Postnatal depression is a true medical illness that has identifiable biological causes. The culprit is hormones. During pregancy a woman's hormones change markedly. Both estrogen and progesterone increase greatly to cause the essential bodily changes that occur so that a woman can carry and deliver a baby. These hormonal levels plummet rapidly after giving birth. Major hormonal shifts affect the brain and, very commonly, the emotional centers of the brain. Mood changes with menstrual cycle or menopause are well known. The puzzling part is that not all people are affected and even in people who are affected, the impact is not always consistent. Still, the connection is well established. Thyroid hormones are also well known to affect mood. Too little thyroid hormone and people become depressed and fatigued, too much and they can become anxious, restless or even psychotic. The effects of the hormone testosterone are also well documented. Excessive testosterone occuring in athletes who use anabolic steriods is believed to cause increased aggression and reduced frustration tolerance. Those who are low in testosterone can experience depression or slowed thinking.
All women who give birth have wide swings in their hormonal level of estrogen and progesterone. We do not not know why this leads to postnatal depression in some women and not all women. Women are not routinely screened for these hormone levels although one study (Ahokas, et. al. Journal of Clinical Psychiatry 2001) measured 23 women with PND and found low estrogen levels in all the women in the study. 16 of the 23 met criteria for "gonadal failure." Their symptoms were significantly relieved with supplementary estrogen.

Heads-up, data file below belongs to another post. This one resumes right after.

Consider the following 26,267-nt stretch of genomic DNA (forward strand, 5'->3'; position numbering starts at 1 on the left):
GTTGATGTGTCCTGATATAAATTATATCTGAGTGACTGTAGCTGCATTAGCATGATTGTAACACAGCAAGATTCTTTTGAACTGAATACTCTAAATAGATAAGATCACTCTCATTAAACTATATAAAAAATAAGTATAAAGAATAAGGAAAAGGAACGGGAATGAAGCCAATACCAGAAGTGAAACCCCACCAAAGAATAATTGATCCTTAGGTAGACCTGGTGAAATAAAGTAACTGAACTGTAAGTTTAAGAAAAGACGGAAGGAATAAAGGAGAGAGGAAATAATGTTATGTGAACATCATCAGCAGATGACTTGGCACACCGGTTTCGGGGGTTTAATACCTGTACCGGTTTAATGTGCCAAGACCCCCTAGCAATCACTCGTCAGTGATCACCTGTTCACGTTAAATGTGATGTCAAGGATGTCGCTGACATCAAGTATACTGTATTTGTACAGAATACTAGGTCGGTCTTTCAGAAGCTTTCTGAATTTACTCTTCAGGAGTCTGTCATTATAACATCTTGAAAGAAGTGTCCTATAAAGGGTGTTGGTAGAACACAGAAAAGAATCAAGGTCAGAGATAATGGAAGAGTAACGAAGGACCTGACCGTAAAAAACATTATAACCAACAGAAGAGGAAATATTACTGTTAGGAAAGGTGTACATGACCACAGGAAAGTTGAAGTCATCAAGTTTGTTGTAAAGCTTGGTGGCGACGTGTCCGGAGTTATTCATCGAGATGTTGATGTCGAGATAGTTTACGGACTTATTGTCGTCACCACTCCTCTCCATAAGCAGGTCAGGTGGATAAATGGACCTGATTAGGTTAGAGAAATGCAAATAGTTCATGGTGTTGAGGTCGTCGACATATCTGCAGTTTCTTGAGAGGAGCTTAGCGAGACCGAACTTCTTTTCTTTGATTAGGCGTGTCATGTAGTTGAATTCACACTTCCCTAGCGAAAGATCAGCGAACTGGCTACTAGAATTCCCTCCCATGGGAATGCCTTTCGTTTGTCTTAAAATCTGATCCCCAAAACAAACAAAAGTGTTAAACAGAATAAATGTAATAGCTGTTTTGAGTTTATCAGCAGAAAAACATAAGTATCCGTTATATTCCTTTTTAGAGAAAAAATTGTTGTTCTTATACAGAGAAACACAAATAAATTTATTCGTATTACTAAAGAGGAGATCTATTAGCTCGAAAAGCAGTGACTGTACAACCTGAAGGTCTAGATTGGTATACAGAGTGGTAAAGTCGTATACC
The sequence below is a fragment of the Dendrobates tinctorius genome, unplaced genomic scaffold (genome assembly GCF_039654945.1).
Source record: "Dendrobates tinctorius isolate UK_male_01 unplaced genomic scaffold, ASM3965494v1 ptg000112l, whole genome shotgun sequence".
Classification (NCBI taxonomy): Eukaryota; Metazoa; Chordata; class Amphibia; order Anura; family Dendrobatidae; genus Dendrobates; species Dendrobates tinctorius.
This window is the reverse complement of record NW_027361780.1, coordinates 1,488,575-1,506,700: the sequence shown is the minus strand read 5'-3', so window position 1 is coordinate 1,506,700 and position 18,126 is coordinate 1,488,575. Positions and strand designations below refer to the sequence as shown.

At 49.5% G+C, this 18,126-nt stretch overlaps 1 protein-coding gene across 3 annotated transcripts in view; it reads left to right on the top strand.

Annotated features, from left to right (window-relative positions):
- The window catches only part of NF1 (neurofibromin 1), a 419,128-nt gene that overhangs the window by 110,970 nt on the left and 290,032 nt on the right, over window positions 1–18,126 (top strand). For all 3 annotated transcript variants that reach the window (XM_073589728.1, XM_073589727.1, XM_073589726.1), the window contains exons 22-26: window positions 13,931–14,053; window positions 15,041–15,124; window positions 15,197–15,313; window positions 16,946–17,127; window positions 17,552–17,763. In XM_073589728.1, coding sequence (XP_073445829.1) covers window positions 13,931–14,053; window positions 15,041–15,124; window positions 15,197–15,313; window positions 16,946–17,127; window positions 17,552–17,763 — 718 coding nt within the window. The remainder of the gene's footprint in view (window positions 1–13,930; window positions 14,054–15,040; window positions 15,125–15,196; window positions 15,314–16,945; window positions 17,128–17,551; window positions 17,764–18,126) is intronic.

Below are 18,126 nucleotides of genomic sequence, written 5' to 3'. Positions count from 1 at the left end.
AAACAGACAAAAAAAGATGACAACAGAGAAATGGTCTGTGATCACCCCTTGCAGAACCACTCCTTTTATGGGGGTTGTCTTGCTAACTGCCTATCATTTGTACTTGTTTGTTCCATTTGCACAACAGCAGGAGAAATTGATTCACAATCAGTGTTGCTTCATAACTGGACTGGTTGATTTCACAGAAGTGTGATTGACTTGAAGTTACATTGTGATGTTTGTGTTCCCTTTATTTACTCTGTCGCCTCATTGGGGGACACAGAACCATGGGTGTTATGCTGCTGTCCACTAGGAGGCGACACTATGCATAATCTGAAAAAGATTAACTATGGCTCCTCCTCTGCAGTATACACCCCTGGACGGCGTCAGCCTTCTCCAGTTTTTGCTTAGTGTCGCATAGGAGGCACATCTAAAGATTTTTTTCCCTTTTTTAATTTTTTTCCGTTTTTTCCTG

Women who have had one episode of PND are at higher risk for recurrence with subsequent pregnancies as are women with a prior history of Depression or a family history of Depression. Women with multiple concomitant social and/or emotional stressors are also at higher risk.
While plunging hormones may trigger the postnatal depression, hormone levels are likely to be normal by the time a woman seeks treatment as that may occur weeks or months later. It is likely that the severe and rapid shifts in hormone levels bring on the PND and that once it is set in motion it continues as it's own event.
For a much smaller percentage of women postnatal depression can be quite severe. Postnatal psychosis is the most dangerous complication and is usually manifested by feelings in the mother of wishing to harm herself or her baby. Luckily cases of women harming or murdering their newborn babies are extremely rare but these are almost always cases of postnatal psychosis. More common, but still relatively rare, is for the mother to have thoughts or feelings of wishing to harm the baby. Most women will never act on these feelings but often they will avoid telling anyone because it is so frightening. Women have told me, "I didn't want my husband to think I was crazy." By keeping these thoughts secret these women suffer a terrible sense of fear, failure and guilt.
It is a great tragedy that so many women suffer in silence with postnatal depression due to lack of understanding or feelings of guilt that their feelings mean they are not good mothers. PND is highly responsive to treatment-and the sooner the better! The earlier help is sought, the less severe the PND is likely to become and the sooner the mother can feel well and enjoy her baby. Every week that a woman does not seek help is a week that she has difficulty feeling close to her baby and enjoying the great pleasures that motherhood can bring. The baby with a depressed mother may miss out on important early bonding which may be essential to future healthy development.
Excellent and highly effective treatment is available. Both psychotherapy and medications, often in combination, can rapidly bring symptoms under control. Besides professional help, self help groups such as www.ppdsupportpage.com are excellent resources. Do not suffer in silence and embarassment. The actress Brooke Shields did a wonderful public service by publicizing her battle with PND. Postnatal depression is difficult enough, I urge you to get help.
EdD, is a licensed psychologist practicing in Boca Raton, Florida, USA. She has over 30 years experience and has worked extensively with divorce related issues. » see her website
Article posted 10 November 2009